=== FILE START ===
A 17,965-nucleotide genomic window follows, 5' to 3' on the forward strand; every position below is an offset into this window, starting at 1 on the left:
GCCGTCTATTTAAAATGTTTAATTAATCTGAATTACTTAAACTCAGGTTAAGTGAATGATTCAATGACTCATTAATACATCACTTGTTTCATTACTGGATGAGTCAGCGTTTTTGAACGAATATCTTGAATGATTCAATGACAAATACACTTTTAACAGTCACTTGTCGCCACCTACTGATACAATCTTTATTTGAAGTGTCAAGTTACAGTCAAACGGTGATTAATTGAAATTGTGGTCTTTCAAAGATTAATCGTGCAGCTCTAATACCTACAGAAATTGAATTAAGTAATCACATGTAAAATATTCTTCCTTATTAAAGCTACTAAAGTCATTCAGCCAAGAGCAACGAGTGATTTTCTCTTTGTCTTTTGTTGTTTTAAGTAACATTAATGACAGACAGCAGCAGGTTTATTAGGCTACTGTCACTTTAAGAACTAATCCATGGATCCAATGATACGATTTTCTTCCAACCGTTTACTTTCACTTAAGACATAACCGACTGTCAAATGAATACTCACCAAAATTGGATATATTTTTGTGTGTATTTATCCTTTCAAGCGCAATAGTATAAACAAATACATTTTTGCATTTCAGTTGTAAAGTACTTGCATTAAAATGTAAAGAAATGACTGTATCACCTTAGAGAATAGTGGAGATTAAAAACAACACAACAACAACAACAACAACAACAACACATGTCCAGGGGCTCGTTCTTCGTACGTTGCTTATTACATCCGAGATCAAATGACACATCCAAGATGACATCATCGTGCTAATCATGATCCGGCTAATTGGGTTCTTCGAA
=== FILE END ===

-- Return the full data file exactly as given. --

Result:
A 17,965-nucleotide genomic window follows, 5' to 3' on the forward strand; every position below is an offset into this window, starting at 1 on the left:
GCCGTCTATTTAAAATGTTTAATTAATCTGAATTACTTAAACTCAGGTTAAGTGAATGATTCAATGACTCATTAATACATCACTTGTTTCATTACTGGATGAGTCAGCGTTTTTGAACGAATATCTTGAATGATTCAATGACAAATACACTTTTAACAGTCACTTGTCGCCACCTACTGATACAATCTTTATTTGAAGTGTCAAGTTACAGTCAAACGGTGATTAATTGAAATTGTGGTCTTTCAAAGATTAATCGTGCAGCTCTAATACCTACAGAAATTGAATTAAGTAATCACATGTAAAATATTCTTCCTTATTAAAGCTACTAAAGTCATTCAGCCAAGAGCAACGAGTGATTTTCTCTTTGTCTTTTGTTGTTTTAAGTAACATTAATGACAGACAGCAGCAGGTTTATTAGGCTACTGTCACTTTAAGAACTAATCCATGGATCCAATGATACGATTTTCTTCCAACCGTTTACTTTCACTTAAGACATAACCGACTGTCAAATGAATACTCACCAAAATTGGATATATTTTTGTGTGTATTTATCCTTTCAAGCGCAATAGTATAAACAAATACATTTTTGCATTTCAGTTGTAAAGTACTTGCATTAAAATGTAAAGAAATGACTGTATCACCTTAGAGAATAGTGGAGATTAAAAACAACACAACAACAACAACAACAACAACAACACATGTCCAGGGGCTCGTTCTTCGTACGTTGCTTATTACATCCGAGATCAAATGACACATCCAAGATGACATCATCGTGCTAATCATGATCCGGCTAATTGGGTTCTTCGAA